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May I have a word: Of lexicoins, misnamers, and changelingos

The delightful coinages that result from adding, subtracting, or changing letters in familiar words.

What would you call a Bullwinkle in tears? A lachrymoose, of course. Pictured, "The Adventures of Rocky & Bullwinkle," starring Rocky the flying squirrel and his moose pal.NICKELODEON

Last time, the challenge I gave you was to add one letter to an existing word, subtract one, or change one to create a new word, and define the result. I also hinted strongly that you’d get extra-credit points for such words that name such words.

About as many of you nailed the challenge as missed the mark by a letter or two. I have to admit, though, that some of the near misses, mainly words for such words, are pretty good.

I especially liked bellapropism, from Mark Ellison, of Atkinson, N.H.; spellbend, from Jack Tuttle of Hyde Park; [sic] puns, from Jack Mingo; lingtwistics, from Rick Woods, of Yarmouth Port; and lexiconcoctions from Samuel Jay Keyser, of Cambridge.


Some people submitted words that, according to me, deserve a place in a second edition, if there ever is such a thing, of the book that inspired this challenge, “Bloom’s Bouquet of Imaginary Words.”

Marcia Cooper, of Newton, came up with immediater, “the opposite of procrastinator,” which I would love to be able to use in my personal life to distinguish myself from certain people I know.

Judy Anglin, of Dorchester, sent me medicaution, which she defined as “the speed talk and tiny print used to convey potential adverse effects of advertised medicines,” and gromotion, for “the expansion of job responsibility without change to compensation, rank, or position within the organization.” Will someone please give this woman the raise she clearly deserves?

Laura Dziorny, of Charlestown, submitted guardening, meaning “keeping unfriendly critters away from your plants.”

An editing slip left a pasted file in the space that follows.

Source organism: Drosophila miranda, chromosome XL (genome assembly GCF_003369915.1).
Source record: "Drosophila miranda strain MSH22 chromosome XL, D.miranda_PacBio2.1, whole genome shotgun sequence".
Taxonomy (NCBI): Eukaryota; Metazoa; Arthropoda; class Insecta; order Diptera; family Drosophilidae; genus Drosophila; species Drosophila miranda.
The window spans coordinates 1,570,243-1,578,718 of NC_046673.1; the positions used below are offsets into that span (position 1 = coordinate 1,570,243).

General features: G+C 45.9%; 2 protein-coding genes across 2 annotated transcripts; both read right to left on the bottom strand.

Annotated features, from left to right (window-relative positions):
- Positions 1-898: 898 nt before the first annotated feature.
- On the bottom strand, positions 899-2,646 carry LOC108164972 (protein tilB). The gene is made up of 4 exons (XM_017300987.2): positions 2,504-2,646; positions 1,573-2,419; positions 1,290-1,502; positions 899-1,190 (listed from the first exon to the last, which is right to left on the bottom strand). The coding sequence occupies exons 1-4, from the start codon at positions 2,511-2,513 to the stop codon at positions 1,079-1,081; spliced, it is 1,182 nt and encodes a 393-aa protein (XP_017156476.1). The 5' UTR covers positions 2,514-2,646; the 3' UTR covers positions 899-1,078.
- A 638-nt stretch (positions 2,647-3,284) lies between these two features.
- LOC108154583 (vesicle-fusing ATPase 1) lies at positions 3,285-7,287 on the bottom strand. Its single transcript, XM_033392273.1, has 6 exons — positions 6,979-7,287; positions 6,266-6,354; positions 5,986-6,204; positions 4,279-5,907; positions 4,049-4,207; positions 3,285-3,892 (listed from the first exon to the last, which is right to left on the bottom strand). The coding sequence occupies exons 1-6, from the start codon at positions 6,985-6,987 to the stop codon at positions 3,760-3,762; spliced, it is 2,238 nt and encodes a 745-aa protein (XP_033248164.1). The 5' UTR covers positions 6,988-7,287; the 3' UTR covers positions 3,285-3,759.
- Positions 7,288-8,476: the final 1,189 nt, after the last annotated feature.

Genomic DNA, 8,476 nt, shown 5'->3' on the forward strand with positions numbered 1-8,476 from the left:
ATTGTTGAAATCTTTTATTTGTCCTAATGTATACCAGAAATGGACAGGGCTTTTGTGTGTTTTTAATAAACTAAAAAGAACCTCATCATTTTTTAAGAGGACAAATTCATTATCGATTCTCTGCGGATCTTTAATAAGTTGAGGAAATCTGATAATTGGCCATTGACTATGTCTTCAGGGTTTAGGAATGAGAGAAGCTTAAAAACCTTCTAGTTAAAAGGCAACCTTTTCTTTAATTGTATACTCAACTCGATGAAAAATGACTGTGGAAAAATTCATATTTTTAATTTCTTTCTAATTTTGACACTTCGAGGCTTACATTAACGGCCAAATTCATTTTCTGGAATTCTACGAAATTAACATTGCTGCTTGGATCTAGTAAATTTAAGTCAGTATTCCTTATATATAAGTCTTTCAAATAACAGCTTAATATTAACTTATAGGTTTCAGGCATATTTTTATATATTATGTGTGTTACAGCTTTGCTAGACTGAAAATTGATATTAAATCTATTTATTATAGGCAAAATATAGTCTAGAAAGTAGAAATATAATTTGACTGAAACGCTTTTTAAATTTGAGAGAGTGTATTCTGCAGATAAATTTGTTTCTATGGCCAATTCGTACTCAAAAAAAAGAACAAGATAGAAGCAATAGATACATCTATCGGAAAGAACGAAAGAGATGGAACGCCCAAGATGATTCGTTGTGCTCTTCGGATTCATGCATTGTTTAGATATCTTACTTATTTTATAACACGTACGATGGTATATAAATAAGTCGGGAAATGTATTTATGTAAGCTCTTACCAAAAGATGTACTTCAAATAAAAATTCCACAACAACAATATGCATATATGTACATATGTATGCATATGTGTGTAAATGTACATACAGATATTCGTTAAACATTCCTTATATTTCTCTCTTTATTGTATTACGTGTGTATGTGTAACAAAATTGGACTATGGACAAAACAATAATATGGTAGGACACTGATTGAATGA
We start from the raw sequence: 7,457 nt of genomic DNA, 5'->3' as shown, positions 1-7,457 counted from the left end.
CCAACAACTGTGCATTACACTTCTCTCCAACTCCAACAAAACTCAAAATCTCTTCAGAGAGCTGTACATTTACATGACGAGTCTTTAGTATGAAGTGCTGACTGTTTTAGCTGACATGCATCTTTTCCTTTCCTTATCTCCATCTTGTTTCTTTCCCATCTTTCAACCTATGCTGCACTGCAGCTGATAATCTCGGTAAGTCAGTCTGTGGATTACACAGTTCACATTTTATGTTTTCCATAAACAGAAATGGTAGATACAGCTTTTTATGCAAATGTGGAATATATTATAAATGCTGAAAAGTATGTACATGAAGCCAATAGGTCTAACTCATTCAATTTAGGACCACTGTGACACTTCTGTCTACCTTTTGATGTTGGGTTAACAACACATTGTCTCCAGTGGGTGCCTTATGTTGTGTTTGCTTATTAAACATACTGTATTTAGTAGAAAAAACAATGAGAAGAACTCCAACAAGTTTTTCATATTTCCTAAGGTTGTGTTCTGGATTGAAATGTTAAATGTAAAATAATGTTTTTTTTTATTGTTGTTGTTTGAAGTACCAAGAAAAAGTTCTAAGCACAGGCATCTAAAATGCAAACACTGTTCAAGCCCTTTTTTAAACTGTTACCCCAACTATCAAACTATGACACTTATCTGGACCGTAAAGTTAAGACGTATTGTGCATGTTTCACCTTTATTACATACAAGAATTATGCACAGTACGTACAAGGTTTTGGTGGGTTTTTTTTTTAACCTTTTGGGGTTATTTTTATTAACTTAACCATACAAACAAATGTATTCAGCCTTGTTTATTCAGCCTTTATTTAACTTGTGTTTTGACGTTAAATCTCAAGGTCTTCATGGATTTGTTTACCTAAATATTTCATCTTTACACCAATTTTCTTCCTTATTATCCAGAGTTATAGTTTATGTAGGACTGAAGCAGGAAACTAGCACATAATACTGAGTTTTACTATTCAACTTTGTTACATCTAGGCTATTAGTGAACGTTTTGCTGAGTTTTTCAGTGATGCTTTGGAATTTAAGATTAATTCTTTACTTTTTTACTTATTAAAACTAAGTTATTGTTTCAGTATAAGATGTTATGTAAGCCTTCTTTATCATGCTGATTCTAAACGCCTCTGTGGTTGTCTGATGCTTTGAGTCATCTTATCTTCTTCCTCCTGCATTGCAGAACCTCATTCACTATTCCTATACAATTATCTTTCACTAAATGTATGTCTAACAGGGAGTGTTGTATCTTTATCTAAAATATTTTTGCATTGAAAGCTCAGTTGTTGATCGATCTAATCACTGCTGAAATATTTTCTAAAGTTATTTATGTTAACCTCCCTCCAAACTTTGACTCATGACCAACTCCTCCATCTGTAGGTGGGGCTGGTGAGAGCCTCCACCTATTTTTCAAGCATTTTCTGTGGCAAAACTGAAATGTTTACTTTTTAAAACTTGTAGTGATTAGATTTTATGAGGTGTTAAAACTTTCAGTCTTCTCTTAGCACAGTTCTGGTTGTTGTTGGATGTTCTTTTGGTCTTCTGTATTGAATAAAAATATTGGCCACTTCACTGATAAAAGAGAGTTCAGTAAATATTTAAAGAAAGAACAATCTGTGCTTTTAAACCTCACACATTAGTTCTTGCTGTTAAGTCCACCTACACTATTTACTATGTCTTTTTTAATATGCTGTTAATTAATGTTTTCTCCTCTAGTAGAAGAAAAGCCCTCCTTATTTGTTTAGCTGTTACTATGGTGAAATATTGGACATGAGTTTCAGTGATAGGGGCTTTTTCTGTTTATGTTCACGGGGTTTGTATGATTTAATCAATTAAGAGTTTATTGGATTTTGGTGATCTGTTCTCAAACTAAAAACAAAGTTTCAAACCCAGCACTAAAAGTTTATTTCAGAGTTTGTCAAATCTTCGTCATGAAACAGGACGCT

Marc McGarry, of Newton Highlands, proposed sintillating, meaning “thrillingly naughty,” and scorrupt, meaning “to persuade an athlete to shave points.”

Nelson Checkoway, of Ogunquit, Maine, observed that “a very self-important environmental advocate might be known as an ecotist.”

And Bob Mangano, of Natick, was a veritable fount of ideas. He proposed, among other neologisms, “Bachstory: Johann Sebastian Bach’s autobiography,” “Naptune: the Roman god of lullabies,” and “lachrymoose: Bullwinkle on an especially trying day.”


As for inventions that name such inventions, the previously mentioned Laura Dziorny, of Charlestown, suggested: “A potential name for the overall idea could be misnamers.” Judy Matthews, of Haverhill, thought up switchcraft, and Steve Poltorzycki, of Arlington, lexicoin.

And Jessica Adler Kuznick, of Arlington, offered changelingo.

I’m impressed with all of these, and I think both Steve’s and Jessica’s coinages would be fairly easy for readers or listeners to catch their drift. But Jessica’s is cuter, so I’m designating Steve runner-up and awarding Jessica bragging rights. Good job, ye!

Now, what’s next?

How about we follow in the footsteps of a different word-coining book, “The Meaning of Liff”?

The authors of that and its sequel, “The Deeper Meaning of Liff,” are Douglas Adams, of “Hitchhiker’s Guide to the Galaxy” fame, and his friend and sometime colleague John Lloyd.

In 1978, while the two of them were on vacation together in Corfu, they began to play an old school game (oh, those English!), repurposing existing place names as words for “things that there aren’t any words for yet.”

The books define Liff itself, in reality a village near Dundee, Scotland, as “a book, the contents of which are totally belied by its cover.”

A Liff-world word that I’ve often wished I could use with restaurant staff is Ludlow. In reality, it’s a market town in Shropshire, England (and, of course, a village in Vermont), but in Liff, it’s “a wad of newspaper, folded table-napkin or a lump of cardboard put under a wobbly table or chair to make it stand up straight.”


That’s one of the more useful Liff words. Papple, a village in East Lothian, Scotland, became “to do what babies do to soup with their spoons” — which I doubt would ever come up in conversation unless one purposely acted it out in order to use it.

My new challenge for you is to similarly repurpose New England place names. We have a lot of promising ones. I mean, Bonny Eagle, Lubec, and Meddybemps, Maine? Errol, Vt.? Boscawen and Lempster, N.H.? Barnstable, Seekonk, and Tolland, Mass.? I could go on — but so can you, and I hope you will.

Send your, um, repurpositions to me at Barbara.Wallraff@globe.com by noon on Friday, Oct. 14, and kindly include where you live. Responses may be edited.

Barbara Wallraff is a writer who lives in Cambridge.